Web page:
Here, we showed that the integration of 3D scanning with 3D printing enables the personalization of low-cost prosthetic hands with anatomically conformal electronic interfaces for children with amniotic band syndrome. Specifically, a 3D scanning-CAD process was used to create a personalized palm component associated with a widely used non-personalized prosthesis that enabled a form-fitting interface with the participant’s anatomy. We also reported a method for identification of optimal scanning parameters based on the use of local and global scan quality metrics. Personalization increased the tissue-prosthesis contact area, which enabled the integration of electronic components for pressure mapping through a low-cost conformal 3D printing format. We observed that the pressure distribution across the personalized tissue interface was non-uniform and became redistributed during wrist flexion. Overall, this work shows that the integration of 3D scanning and 3D printing processes offers the ability to rapidly design and fabricate low-cost personalized and anatomical wearable systems. It also suggests that 3D scanning and 3D printing create a useful computer-aided design and manufacturing framework for improving our understanding of the effect of personalization on wearable system comfort and function.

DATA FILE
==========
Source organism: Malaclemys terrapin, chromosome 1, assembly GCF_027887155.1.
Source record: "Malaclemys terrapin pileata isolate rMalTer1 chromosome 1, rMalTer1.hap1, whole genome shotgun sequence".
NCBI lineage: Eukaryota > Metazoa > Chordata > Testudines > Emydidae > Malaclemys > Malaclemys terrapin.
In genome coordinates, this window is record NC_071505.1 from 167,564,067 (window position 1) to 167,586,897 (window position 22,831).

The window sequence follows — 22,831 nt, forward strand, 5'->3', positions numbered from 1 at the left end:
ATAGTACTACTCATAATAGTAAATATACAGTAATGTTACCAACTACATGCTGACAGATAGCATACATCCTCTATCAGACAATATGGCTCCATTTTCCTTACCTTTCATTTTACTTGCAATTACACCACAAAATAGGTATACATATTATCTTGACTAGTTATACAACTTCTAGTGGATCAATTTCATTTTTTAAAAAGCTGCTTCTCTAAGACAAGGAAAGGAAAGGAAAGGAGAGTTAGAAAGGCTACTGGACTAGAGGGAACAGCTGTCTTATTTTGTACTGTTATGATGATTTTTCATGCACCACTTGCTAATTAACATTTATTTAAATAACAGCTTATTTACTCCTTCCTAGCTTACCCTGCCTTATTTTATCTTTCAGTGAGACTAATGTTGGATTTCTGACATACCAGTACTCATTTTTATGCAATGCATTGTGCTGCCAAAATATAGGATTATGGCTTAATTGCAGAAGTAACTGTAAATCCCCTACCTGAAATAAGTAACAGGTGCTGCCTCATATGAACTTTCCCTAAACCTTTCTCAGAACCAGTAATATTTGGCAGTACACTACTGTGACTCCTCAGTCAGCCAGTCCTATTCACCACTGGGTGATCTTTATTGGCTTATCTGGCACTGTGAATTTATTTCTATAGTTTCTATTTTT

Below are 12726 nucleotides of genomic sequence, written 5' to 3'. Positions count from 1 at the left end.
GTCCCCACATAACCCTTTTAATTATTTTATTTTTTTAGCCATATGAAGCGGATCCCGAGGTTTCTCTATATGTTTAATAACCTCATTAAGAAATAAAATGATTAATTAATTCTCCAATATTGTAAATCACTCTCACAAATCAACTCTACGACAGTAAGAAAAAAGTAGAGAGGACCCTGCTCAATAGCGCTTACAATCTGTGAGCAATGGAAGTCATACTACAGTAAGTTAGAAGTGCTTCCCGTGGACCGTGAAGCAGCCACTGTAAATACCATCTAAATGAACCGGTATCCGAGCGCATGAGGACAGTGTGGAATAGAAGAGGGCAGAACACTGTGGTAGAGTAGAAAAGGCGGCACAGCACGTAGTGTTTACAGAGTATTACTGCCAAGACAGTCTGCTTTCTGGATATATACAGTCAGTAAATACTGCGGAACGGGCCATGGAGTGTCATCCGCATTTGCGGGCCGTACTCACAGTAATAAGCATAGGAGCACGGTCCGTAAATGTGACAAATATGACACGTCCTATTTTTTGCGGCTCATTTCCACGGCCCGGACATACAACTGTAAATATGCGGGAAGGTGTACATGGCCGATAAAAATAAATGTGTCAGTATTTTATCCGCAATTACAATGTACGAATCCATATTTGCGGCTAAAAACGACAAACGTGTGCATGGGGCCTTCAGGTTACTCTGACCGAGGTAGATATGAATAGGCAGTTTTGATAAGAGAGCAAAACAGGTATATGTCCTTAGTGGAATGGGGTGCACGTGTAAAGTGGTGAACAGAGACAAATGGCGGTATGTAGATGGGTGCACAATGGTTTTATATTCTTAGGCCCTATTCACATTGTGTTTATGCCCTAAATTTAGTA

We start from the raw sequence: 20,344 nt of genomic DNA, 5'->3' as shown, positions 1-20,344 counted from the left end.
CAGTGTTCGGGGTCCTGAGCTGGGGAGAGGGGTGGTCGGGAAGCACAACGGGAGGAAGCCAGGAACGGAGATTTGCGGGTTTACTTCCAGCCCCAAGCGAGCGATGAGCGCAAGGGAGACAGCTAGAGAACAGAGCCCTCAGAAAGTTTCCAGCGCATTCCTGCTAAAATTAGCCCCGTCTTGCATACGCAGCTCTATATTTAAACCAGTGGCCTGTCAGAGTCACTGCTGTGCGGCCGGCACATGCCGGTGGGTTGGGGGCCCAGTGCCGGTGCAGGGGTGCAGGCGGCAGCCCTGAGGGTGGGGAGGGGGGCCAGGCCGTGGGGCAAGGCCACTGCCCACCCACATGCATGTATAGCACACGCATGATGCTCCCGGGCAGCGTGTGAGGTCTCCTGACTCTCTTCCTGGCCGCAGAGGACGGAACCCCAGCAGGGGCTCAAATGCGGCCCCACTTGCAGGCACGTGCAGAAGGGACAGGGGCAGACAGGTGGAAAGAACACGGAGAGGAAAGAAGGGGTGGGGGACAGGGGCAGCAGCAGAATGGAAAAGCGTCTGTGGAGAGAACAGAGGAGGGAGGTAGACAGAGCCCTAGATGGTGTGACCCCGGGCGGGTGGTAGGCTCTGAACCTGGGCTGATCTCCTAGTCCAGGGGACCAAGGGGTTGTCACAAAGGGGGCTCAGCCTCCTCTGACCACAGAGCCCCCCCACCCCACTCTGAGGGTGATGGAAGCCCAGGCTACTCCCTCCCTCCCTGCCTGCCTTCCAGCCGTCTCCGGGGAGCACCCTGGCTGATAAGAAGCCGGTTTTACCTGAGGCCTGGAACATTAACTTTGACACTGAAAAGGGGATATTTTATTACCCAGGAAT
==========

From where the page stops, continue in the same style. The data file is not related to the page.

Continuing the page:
Supporting information

S1 File. 3D Printed Prosthetic Hand—PLoS One—SI.docx.

Photograph of the 3D scanning experimental setup (Figure A). Photographs and 3D models of the tested anatomical structures corresponding to Fig 3 of the main text. a) Left ear of an adult female. b) Adult porcine kidney. c) Limb malformation resulting from amniotic band syndrome for the participant of this study. d) Right hand of an adult male. e) Right foot of an adult male (Figure B). 3D scanning data validating that personalization did not impede the prosthetic hand’s ability to create a grasping action corresponding to scans acquired in relaxed (left panel) and flexed (right panel) states actuated by the participant’s wrist flexion. We note that the low-density point cloud data was attributed to movement during scanning (Figure C). Photographs of the participant wearing the 3D printed bionic prosthesis (Figure D).

https://doi.org/10.1371/journal.pone.0214120.s001

(DOCX)

Acknowledgments

The authors graciously thank the participant of this study and their family without whom this work would have not been possible. The authors also thank Maury Nussbaum, Divya Srinivasan, Michael Madigan, David Dillard, and Randy Waldron for multiple useful discussions and technical support.